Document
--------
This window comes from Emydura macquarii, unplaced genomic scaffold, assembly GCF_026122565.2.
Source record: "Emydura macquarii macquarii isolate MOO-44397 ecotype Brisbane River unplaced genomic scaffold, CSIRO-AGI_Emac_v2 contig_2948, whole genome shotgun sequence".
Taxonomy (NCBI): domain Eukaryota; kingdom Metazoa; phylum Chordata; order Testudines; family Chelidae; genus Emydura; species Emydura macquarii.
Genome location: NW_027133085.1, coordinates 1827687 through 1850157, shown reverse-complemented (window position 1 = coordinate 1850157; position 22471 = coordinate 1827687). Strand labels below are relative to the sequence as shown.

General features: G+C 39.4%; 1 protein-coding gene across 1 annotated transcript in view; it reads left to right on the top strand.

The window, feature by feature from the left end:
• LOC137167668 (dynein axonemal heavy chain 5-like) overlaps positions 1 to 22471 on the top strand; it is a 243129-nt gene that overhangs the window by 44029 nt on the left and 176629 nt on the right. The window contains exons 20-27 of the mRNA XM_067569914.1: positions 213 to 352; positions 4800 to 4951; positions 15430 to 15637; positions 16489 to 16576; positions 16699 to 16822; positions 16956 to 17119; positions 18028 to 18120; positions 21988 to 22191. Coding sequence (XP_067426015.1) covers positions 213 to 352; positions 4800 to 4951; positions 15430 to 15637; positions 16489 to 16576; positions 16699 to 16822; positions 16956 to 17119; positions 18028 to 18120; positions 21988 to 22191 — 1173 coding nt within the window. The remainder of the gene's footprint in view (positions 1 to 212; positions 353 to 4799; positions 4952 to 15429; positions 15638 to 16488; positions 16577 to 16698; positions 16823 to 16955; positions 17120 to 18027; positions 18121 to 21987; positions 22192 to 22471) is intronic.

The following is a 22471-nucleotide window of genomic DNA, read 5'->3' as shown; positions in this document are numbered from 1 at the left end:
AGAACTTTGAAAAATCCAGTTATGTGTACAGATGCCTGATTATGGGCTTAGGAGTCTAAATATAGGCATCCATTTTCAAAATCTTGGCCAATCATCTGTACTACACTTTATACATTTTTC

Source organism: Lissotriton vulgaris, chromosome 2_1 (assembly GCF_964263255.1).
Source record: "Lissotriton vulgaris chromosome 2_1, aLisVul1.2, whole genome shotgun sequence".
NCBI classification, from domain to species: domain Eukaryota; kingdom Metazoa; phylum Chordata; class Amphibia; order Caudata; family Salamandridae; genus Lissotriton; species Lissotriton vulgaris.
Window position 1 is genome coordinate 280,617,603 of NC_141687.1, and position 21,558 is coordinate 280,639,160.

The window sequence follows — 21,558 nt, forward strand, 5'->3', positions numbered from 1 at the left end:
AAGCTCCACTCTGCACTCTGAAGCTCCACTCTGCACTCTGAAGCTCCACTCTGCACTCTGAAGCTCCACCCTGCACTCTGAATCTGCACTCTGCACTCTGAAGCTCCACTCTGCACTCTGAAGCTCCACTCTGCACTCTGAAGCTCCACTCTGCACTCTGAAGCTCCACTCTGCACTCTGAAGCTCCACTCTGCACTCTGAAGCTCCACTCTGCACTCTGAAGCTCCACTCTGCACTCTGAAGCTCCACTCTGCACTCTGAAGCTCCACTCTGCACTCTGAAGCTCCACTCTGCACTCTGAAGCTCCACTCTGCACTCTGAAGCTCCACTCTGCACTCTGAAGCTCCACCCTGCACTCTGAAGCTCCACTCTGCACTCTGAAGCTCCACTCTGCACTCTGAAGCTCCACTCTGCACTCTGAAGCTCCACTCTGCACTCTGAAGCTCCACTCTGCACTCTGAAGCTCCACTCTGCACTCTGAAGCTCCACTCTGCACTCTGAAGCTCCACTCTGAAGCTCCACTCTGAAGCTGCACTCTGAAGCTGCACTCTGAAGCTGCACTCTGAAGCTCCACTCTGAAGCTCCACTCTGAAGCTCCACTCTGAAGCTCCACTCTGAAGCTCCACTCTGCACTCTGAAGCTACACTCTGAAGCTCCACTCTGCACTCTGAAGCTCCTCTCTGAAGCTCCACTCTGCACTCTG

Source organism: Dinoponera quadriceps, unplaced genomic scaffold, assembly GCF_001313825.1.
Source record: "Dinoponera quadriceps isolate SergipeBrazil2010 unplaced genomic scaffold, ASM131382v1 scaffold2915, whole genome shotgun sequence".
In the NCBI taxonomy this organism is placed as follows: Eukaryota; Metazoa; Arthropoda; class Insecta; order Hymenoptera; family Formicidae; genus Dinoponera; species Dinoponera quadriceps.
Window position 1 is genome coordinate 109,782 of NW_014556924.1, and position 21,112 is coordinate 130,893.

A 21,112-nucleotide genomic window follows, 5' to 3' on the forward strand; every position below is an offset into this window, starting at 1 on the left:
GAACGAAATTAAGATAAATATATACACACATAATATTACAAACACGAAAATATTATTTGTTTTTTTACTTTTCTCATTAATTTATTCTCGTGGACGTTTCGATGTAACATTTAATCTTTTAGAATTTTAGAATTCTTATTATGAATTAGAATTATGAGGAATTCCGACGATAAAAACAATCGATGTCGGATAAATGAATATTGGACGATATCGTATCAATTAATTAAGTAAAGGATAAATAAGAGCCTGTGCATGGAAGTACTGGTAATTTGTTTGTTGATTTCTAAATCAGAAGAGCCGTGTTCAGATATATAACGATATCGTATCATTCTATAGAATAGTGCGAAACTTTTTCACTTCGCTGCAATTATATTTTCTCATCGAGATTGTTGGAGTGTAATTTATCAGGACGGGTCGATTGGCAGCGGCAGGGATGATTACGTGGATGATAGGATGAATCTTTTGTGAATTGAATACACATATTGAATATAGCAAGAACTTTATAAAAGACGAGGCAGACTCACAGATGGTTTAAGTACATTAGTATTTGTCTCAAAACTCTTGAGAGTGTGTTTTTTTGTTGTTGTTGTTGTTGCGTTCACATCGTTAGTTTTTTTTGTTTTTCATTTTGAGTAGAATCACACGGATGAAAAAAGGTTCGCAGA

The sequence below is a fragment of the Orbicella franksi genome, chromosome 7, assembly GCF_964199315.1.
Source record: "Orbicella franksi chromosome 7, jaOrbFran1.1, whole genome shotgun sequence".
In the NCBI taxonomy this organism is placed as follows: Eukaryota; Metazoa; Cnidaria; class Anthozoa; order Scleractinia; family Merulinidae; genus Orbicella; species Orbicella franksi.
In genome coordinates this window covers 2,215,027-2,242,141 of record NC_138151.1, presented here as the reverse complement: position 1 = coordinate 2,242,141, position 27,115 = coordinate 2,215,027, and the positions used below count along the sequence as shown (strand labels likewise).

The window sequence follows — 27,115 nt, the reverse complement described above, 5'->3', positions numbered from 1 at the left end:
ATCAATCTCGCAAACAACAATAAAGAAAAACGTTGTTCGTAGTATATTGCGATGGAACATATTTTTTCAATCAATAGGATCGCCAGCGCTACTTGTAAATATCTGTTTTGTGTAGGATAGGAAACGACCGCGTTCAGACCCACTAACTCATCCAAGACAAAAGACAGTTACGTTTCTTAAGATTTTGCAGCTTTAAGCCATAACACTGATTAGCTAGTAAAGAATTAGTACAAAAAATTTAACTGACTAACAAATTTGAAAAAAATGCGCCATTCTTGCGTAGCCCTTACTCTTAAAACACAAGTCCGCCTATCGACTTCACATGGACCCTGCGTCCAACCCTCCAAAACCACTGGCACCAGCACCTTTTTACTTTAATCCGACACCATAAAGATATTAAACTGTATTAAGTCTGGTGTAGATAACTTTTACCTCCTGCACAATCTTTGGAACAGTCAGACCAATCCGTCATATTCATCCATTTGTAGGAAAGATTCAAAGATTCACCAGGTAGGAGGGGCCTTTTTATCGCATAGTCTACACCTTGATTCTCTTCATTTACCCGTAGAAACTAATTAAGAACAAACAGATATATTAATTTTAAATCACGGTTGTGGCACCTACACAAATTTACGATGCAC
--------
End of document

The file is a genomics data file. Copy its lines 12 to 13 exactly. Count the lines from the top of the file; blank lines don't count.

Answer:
NCBI classification, from domain to species: domain Eukaryota; kingdom Metazoa; phylum Chordata; class Amphibia; order Caudata; family Salamandridae; genus Lissotriton; species Lissotriton vulgaris.
Window position 1 is genome coordinate 280,617,603 of NC_141687.1, and position 21,558 is coordinate 280,639,160.